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Maybe they use it like lead and just sand or file it. Doing the same thing once every minute, 40 hours a week for years can make anyone a super human. In the mid 60s I worked on the engine assembly line. The line usually ran 2 engines a minute, but sometimes it was 3, and then they added a few extra guys. We built 352,390, and 427 at the Dearborn Engine Plant.
Still comes down to placement in such a way to hide joints being noticed. Recently bonded a custom steel rear visor to back of el camino roof area. This type of joint is prone to showing from above so set it up to skim area over joint. First did fibertech fiberglass stranded stuff which isn't over impressive & switching to VPA for final skim. May not shadow paint for years but a trip to store last night in evening dew showed a line where it takes on moisture differently.
Doing a roof spline installing with panel adhesive & will round over entire profile with vpa to match factory hood spline. This will put expansion & contraction area in a spot where it won't show. Same as steel ground effects I bonded on approx 10 plus years ago & sprayed with temp rattle can paint that is peeling.. The bond joint being at a contrasting body line & covered over with an upgrade filler hides it.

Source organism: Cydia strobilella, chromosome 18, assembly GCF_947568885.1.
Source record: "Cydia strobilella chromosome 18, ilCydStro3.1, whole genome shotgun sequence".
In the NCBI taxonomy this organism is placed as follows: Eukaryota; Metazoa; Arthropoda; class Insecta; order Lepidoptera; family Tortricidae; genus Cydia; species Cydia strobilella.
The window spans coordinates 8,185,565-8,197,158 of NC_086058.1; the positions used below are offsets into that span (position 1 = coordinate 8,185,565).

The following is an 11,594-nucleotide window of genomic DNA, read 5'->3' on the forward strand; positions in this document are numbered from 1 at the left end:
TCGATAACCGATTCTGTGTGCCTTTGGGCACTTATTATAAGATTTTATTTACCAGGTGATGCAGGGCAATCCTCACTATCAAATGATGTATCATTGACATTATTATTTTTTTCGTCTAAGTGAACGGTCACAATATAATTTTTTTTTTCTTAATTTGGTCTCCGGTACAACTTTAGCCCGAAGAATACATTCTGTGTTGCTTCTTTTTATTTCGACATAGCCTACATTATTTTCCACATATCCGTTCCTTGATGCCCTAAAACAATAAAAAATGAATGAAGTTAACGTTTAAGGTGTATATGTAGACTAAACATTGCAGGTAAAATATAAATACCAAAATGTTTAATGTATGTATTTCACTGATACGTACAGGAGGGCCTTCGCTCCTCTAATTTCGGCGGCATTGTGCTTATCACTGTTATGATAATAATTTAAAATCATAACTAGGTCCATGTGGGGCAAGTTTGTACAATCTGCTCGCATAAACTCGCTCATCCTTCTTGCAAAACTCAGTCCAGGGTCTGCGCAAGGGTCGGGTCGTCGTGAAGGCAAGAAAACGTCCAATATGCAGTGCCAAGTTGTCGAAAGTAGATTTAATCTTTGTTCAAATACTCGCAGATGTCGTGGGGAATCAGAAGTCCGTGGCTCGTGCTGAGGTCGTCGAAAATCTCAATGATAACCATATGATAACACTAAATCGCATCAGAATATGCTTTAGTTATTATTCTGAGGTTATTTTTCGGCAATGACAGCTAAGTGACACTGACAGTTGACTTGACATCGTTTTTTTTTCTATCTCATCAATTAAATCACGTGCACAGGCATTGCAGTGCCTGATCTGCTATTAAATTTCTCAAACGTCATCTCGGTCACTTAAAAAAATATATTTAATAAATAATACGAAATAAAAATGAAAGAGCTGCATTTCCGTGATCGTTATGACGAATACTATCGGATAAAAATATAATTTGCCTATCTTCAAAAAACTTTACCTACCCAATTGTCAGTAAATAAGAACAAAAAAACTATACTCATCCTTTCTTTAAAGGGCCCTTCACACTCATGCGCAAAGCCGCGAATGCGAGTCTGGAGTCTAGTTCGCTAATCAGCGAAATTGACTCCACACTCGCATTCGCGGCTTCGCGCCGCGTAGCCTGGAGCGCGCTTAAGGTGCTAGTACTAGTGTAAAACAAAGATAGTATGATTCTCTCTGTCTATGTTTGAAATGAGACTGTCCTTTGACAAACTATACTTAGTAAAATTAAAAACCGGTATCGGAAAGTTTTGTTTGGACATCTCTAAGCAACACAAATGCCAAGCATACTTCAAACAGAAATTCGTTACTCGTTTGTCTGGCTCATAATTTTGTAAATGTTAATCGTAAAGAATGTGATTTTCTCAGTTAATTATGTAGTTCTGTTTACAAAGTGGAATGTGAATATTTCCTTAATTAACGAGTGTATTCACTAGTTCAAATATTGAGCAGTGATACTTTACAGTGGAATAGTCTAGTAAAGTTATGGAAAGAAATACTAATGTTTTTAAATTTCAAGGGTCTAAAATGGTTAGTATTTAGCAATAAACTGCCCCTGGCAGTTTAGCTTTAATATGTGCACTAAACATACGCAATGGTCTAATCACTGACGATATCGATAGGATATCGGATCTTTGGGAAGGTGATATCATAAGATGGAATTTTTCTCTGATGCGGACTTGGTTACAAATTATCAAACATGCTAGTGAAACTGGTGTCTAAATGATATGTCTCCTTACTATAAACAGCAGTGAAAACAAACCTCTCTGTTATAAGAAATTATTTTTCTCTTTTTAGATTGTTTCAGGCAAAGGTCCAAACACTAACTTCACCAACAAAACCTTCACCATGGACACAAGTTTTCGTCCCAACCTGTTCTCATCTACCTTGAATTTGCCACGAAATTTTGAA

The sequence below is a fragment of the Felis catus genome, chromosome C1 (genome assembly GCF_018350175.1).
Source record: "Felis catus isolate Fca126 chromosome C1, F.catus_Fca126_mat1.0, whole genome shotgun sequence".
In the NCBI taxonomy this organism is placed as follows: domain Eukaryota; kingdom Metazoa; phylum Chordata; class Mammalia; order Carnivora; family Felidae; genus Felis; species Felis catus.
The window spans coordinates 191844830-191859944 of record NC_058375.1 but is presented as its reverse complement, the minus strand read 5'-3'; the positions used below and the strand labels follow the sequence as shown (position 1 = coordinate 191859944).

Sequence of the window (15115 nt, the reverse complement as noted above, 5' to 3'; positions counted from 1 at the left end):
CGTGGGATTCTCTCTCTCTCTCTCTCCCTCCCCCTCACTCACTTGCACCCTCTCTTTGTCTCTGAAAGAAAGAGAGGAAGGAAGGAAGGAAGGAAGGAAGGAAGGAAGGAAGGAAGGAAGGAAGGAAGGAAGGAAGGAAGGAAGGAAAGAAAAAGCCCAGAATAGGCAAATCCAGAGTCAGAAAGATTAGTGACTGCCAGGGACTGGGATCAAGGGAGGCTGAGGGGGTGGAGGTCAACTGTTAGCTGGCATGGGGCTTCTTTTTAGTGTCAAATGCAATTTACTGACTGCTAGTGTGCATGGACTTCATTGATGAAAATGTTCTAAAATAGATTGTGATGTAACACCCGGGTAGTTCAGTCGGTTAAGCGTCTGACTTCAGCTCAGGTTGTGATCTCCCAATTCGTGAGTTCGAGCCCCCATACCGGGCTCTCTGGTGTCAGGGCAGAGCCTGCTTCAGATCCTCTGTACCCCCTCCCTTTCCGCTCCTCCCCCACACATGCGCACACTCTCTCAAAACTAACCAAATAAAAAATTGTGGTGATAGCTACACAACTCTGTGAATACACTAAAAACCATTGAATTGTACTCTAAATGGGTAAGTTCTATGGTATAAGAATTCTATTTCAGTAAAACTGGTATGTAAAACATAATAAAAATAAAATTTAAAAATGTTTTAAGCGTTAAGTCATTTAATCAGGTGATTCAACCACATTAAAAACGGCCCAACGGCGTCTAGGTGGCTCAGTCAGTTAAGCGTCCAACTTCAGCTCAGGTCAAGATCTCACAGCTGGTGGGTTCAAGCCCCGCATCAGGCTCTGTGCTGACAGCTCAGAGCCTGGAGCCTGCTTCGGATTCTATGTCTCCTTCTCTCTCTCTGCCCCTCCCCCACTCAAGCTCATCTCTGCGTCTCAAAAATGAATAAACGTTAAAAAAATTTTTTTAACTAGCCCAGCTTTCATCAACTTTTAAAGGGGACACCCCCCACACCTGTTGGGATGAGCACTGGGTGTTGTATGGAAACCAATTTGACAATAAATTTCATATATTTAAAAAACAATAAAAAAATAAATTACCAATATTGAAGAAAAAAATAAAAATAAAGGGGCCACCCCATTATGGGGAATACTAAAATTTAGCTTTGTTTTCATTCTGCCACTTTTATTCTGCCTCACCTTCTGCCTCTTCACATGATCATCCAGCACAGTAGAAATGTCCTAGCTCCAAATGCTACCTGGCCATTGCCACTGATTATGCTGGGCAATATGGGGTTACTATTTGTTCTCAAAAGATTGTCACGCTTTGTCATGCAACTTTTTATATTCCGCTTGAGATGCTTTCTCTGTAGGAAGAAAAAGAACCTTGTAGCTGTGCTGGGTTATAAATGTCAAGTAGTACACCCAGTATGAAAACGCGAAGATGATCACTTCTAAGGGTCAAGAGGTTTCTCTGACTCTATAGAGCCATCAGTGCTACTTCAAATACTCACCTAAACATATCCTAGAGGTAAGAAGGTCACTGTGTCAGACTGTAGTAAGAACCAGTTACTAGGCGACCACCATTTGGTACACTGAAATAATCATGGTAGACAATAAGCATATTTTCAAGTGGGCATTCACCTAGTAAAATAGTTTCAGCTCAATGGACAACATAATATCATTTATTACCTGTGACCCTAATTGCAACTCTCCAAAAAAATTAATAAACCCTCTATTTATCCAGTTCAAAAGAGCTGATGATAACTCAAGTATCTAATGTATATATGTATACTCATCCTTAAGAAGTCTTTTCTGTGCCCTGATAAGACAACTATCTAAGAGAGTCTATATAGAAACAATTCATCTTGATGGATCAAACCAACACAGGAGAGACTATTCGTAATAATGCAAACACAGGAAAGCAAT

Did these 3 examples with bonding adhesive & adequate bonding surface area rather than welding to avoid warping.

I've seen factory bronze mig welding seams robotically done with parts clamped in heat sinking jigs. Also always done near & parallel to a rear window or other major body line. Never out in the open of a panel where repairs frequently get done.


I personally butt weld all my patches but have read that using panel bond adhesive when doing lap joints is better than welding them. The thinking goes that there will be no pockets of air (gaps) in the lap joint and hence no movement due to temperature changes.

Anybody have experience with this method?
I tried this method many, many years ago when the 3M 8115 had just come out and was supposed to be stronger than a weld. At the time moving tailgate handles to the inside and filling the hole was all the rage. Most of the time we welded the patch that came with the kit in as a lap weld and every one I saw later had a ghost line visible. Then I did one with 8115 by the book on my own truck and within 3 months it looked horrible. Never tried it again.